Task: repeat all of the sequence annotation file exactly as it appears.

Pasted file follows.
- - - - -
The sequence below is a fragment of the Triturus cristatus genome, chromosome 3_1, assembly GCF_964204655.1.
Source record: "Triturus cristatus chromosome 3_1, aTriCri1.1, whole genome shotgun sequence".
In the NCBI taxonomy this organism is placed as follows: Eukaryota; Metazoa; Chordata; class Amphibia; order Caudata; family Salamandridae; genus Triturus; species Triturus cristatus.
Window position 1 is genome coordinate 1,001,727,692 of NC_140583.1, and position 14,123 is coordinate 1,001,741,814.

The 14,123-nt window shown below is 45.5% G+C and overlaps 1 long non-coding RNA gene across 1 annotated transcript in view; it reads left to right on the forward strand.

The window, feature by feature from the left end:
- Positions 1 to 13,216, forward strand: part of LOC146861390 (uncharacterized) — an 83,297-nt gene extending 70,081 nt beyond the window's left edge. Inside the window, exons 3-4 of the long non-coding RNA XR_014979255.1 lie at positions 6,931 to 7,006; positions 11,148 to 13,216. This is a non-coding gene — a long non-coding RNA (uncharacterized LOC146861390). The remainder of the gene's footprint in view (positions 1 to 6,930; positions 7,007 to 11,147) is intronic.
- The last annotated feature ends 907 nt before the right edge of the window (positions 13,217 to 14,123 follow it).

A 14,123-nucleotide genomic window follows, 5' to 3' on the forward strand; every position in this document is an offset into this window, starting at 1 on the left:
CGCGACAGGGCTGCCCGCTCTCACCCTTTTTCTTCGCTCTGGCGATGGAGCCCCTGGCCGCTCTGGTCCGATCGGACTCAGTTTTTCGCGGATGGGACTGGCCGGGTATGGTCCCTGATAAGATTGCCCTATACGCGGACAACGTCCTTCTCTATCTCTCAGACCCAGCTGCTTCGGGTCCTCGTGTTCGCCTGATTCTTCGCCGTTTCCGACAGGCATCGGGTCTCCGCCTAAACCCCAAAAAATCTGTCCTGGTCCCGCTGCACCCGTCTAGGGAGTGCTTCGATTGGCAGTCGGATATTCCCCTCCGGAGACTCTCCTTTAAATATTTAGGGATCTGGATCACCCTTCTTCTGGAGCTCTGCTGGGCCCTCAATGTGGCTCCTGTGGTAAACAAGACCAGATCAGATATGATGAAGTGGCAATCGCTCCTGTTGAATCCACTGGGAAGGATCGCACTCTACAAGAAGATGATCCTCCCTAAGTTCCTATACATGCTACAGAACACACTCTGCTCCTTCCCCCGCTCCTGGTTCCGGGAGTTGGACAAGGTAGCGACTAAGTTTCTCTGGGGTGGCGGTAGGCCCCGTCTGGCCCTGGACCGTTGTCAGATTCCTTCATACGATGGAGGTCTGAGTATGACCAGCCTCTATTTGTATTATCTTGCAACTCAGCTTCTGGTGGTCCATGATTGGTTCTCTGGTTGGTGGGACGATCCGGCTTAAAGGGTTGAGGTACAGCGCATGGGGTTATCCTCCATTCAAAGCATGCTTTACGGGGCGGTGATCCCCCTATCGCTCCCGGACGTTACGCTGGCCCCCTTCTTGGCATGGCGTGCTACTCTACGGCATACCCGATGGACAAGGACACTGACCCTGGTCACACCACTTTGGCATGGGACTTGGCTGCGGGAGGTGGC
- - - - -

The sequence below is a fragment of the Triturus cristatus genome, chromosome 3_1, assembly GCF_964204655.1.
Source record: "Triturus cristatus chromosome 3_1, aTriCri1.1, whole genome shotgun sequence".
In the NCBI taxonomy this organism is placed as follows: Eukaryota; Metazoa; Chordata; class Amphibia; order Caudata; family Salamandridae; genus Triturus; species Triturus cristatus.
Window position 1 is genome coordinate 1,001,727,692 of NC_140583.1, and position 14,123 is coordinate 1,001,741,814.

The 14,123-nt window shown below is 45.5% G+C and overlaps 1 long non-coding RNA gene across 1 annotated transcript in view; it reads left to right on the forward strand.

The window, feature by feature from the left end:
- Positions 1 to 13,216, forward strand: part of LOC146861390 (uncharacterized) — an 83,297-nt gene extending 70,081 nt beyond the window's left edge. Inside the window, exons 3-4 of the long non-coding RNA XR_014979255.1 lie at positions 6,931 to 7,006; positions 11,148 to 13,216. This is a non-coding gene — a long non-coding RNA (uncharacterized LOC146861390). The remainder of the gene's footprint in view (positions 1 to 6,930; positions 7,007 to 11,147) is intronic.
- The last annotated feature ends 907 nt before the right edge of the window (positions 13,217 to 14,123 follow it).

A 14,123-nucleotide genomic window follows, 5' to 3' on the forward strand; every position in this document is an offset into this window, starting at 1 on the left:
CGCGACAGGGCTGCCCGCTCTCACCCTTTTTCTTCGCTCTGGCGATGGAGCCCCTGGCCGCTCTGGTCCGATCGGACTCAGTTTTTCGCGGATGGGACTGGCCGGGTATGGTCCCTGATAAGATTGCCCTATACGCGGACAACGTCCTTCTCTATCTCTCAGACCCAGCTGCTTCGGGTCCTCGTGTTCGCCTGATTCTTCGCCGTTTCCGACAGGCATCGGGTCTCCGCCTAAACCCCAAAAAATCTGTCCTGGTCCCGCTGCACCCGTCTAGGGAGTGCTTCGATTGGCAGTCGGATATTCCCCTCCGGAGACTCTCCTTTAAATATTTAGGGATCTGGATCACCCTTCTTCTGGAGCTCTGCTGGGCCCTCAATGTGGCTCCTGTGGTAAACAAGACCAGATCAGATATGATGAAGTGGCAATCGCTCCTGTTGAATCCACTGGGAAGGATCGCACTCTACAAGAAGATGATCCTCCCTAAGTTCCTATACATGCTACAGAACACACTCTGCTCCTTCCCCCGCTCCTGGTTCCGGGAGTTGGACAAGGTAGCGACTAAGTTTCTCTGGGGTGGCGGTAGGCCCCGTCTGGCCCTGGACCGTTGTCAGATTCCTTCATACGATGGAGGTCTGAGTATGACCAGCCTCTATTTGTATTATCTTGCAACTCAGCTTCTGGTGGTCCATGATTGGTTCTCTGGTTGGTGGGACGATCCGGCTTAAAGGGTTGAGGTACAGCGCATGGGGTTATCCTCCATTCAAAGCATGCTTTACGGGGCGGTGATCCCCCTATCGCTCCCGGACGTTACGCTGGCCCCCTTCTTGGCATGGCGTGCTACTCTACGGCATACCCGATGGACAAGGACACTGACCCTGGTCACACCACTTTGGCATGGGACTTGGCTGCGGGAGGTGGC